Archaeologists to explorer secrets of Mars, the fiercest warship of the 16th century
The Mars, named after the Roman god of war, was once the largest and fiercest warship in the world and the leading ship in the fleet of King Eric XIV of Sweden. But in 1564, during the Northern Seven Years' War, the ship exploded during the first battle of Öland, consigning 800 to 900 Swedish and German sailors and a fortune in gold and silver coins to the bottom of the Baltic Sea. According to a report in National Geographic, a team of underwater archaeologists have now begun studying the secrets of the Mars.
The Mars, also known as Makalös (‘astounding’), measured some 50 metres in length and, equipped with 107 guns, it was one of the largest warships of the time. But the Mars met its fate during the war between Sweden and Denmark over control of the Baltic and the lucrative trade in the Baltic Sea. The Mars was engaged with the Danish force, allied with soldiers from a German city called Lübeck, when they began lobbing fireballs at the Mars and eventually succeeded in pulling alongside the burning ship so soldiers could board her. As gunpowder on the warship fuelled the inferno, the heat became so intense that cannons began to explode, and eventually the whole ship went down. According to legend, the downfall of Mars was the result of the ‘wrath of God’ after Swedish kings had melted down church bells to make cannons for the warships.
A 17th century illustration of the sea battle. Image source: Ingemar Lundgren
Treasure hunters and archaeologists had been searching for the Mars shipwreck for more than two decades when, on 19 th August 2011, a group of divers located one of maritime archaeology's greatest finds, lying on the sea floor at a depth of 75 metres and around 18 kilometres north of Öland.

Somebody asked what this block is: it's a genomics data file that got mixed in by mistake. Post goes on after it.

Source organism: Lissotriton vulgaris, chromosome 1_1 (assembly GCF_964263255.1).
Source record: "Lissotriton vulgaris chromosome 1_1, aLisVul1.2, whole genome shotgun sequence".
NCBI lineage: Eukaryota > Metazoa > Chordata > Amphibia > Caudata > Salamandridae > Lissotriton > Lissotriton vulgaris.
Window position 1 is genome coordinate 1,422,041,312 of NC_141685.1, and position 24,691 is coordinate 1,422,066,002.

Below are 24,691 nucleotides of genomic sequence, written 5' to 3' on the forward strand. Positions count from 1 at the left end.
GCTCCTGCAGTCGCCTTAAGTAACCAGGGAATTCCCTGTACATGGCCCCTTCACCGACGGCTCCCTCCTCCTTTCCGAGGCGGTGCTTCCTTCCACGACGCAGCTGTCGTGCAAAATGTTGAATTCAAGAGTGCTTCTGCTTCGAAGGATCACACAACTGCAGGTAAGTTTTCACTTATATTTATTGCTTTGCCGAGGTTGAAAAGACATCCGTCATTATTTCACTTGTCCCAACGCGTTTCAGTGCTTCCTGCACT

To date, investigations of the warship have been superficial and little is known about what still remains in the wreck. However, researchers have already concluded that it is one of the best preserved ships of its kind. Low levels of sediment, slow currents, brackish water, and the absence of a mollusk called a shipworm, combined to keep the warship in remarkable condition. In fact, when a piece of the ship's hull was brought to the surface, a charred scent wafted from the burnt wood.
The stern section of the wreck. Photo Thomasz Satachura
Johan Rönnby, a professor of maritime archaeology at Södertörn University in Sweden, and his team, whose work is funded in part by a grant from the National Geographic Society's Global Exploration Fund, are now undertaking detailed three-dimensional scans and photographs of the wreck, which will be pieced together into a complete 3D reconstruction. For now, it has been decided to leave the wreck on the ocean floor as raising it to the surface can cause significant harm to artifacts.
Diver examining the dolphins on the cannon. Photo Ingemar Lundgren
Researcher and diver Ingemar Lundgrem describes the moment of viewing the ship for the first time:
The ships timbers are eroded by time but you can still feel how powerful and mighty this ship once was. Continuing South East following the hull towards what seemed to be the stern area we were baffled to find that we not only can look into what must have been admiral Bagges private quarters but we can dive into it as well. As we move into the darkness of the overhead my eyes opened wide, eager to receive every impression possible. It is in here that admiral Bagges’ fabled treasure must still be hidden and this was what the Danish-Lübeck attackers sought and the reason why they fought so fiercely. Did they plunder the loot or was it still here? The records fail to give the answer but I have a feeling future dives might.
Featured image: The Mars lies at the bottom of the Baltic Sea, where it sank during a naval battle in 1564. Composite photograph by Tomasz Stachura, Ocean Discovery